In a personal and poetic tone, he often stages art-historical discussions, and recurring themes are how the creation of meaning takes place in the relationship between place, body, and artwork, where all the parts are thought to be equally active. In different ways, they impact and instruct each other. And between the different elements, something appears that alternates between the intangible and the intellectual, but which not infrequently also evokes a feeling of desire or humility. Further, Robert’s art poses questions about how movement is preserved and how this can be presented in an exhibition context.
The exhibition’s first room features “Untitled (Plié VI)” (2020) which consists of two photographs placed on a low podium on the floor. Both of the images depict the artist himself in different sculptural poses, but their placements and formations make it impossible to see the complete motif. Here, shifting between the private and public body is shown to be an ongoing process. In “Untitled (Plié VI)”, the paper also takes on a corporeality that in some sense functions as a surrogate for the artist. Robert’s works have been described as actors in their own right, and he himself has characterized them as performative sculptures.
A similar method and attitude can be found in the smaller, framed diptych “Untitled (2020/2022)”, in which a hand is seen choreographing and changing the shape of photographs. The body’s movements are captured in the handling of the folded paper, and also in the image of the subject’s body. Jimmy Robert’s work appears fleeting and fragile while simultaneously incredibly tactile. The materiality of the paper, its fragility and information-bearing function, comes to the fore.
“Floorwork” (2020) is a further example of Jimmy Robert’s interest in dance, choreography, and movement. He is a self-taught dancer who, along with his close friend, artist Ian White (1971-2013), learned by practicing the choreography of Yvonne Rainer’s (b. 1934) classical piece “Trio A” (1966). “Floorwork” consists of a text mounted on a wooden board. The title of the work leads our thoughts not only to modern and contemporary dance and its relationship to gravitation, but also to hard physical labor. The political dimension becomes clear in the wooden board’s text referring to work songs sung by enslaved people. Theories and thoughts about subjectivity are raised quietly in Robert’s work, where the individual body and its movements become parts of a larger system of models of interpretation.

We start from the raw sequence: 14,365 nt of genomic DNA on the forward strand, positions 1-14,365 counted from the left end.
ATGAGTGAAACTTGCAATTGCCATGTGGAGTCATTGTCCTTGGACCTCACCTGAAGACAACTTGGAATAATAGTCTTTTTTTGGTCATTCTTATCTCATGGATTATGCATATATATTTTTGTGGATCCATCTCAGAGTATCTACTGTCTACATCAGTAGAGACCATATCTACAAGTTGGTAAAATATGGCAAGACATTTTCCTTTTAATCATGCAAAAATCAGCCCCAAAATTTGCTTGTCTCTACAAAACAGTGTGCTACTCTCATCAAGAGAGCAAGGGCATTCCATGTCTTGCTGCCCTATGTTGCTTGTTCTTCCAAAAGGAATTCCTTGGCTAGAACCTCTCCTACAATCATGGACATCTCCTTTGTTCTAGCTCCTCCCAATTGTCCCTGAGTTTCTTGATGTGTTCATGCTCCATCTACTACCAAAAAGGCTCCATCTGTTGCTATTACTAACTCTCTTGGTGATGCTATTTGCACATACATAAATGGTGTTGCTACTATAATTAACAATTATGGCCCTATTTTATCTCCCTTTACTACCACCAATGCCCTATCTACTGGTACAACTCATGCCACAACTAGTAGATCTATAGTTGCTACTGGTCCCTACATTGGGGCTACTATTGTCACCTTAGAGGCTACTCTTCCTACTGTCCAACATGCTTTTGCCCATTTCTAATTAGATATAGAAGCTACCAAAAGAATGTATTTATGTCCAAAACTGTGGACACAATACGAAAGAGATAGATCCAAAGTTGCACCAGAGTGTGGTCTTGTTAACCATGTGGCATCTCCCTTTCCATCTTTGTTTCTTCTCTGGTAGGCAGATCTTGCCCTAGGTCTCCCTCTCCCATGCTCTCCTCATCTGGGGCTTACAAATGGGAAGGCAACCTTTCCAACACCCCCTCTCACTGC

Descending the staircase also means taking the nude off its pedestal, carrying it towards its diasporic destiny.
Descendances du nu
A central work in the exhibition is the installation “Descendances du nu” (2016), which includes objects, photography, performance, audio (by sound artist Ain Bailey), and text (by art historian Elisabeth Lebovici). The installation can be seen as a deconstruction of Marcel Duchamp’s (1887-1968) painting “Nu descendent un escalier” (1911-1912). The motif on the large piece of cloth is truly a fracturing of Duchamp’s painting. Into his own work, Jimmy Robert weaves other artists who have referred to and appropriated Duchamp. Artist Sturtevant’s (1924-2014) photograph “Duchamp Nu descendent un escalier” (1968/1996) leans against the wall in the installation’s large photographic print, which is a photograph of Louise Lawler, “Nude” (2002/2003). The smaller photograph is a pixelated version of Duchamp’s “Nu descendent un escalier II”, with Robert borrowing the method from Sherrie Levine’s (b. 1947) series “Meltdown” (1989), in which she has done the same thing with such works as Duchamp’s “L.H.O.O.Q.” (1919).
By including other artists’ work, Robert invites a collegial rewriting of the history and an infinite circulation of images. The work’s physical components also create the scenography for the performance that is part of the installation. Traces of the performance are also visible through clothing and a headpiece that is left in the exhibition space. For the exhibition in Malmö, the presentation is complemented with works by Marcel Duchamp and Sturtevant from Moderna Museet’s collection.
Jimmy Robert’s installation “Descendances du nu” is simultaneously a respectful homage to, and a humoristic sabotage of Duchamp’s original work. Elisabeth Lebovici ends her insightful text “Descend,” about Robert’s Descendances du nu, with the words: “Descending the staircase also means taking the nude off its pedestal, carrying it towards its diasporic destiny.”
In his art, Jimmy Robert raises questions of representation, gender, and identity—often with a starting point in an artistic or museum context. With subtle humor, melancholy, and queerness, he takes on these complex subjects through a fragmented and flexible idiom. The works, in which even the body can become a conceptual tool, are allowed to function both as independent entities and as components of a larger historical network. In spite of the body’s constant presence, the direct gaze is often avoided—possibly as a gesture of preserved control.
Text: Curator Andreas Nilsson
Vernissage: Jimmy Robert – Asymmetrisk grammatik
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Jimmy Robert – Descendances du nu
The performance is part of the installation “Descendances du nu” (2016), the central work of Jimmy Roberts’ exhibition. The …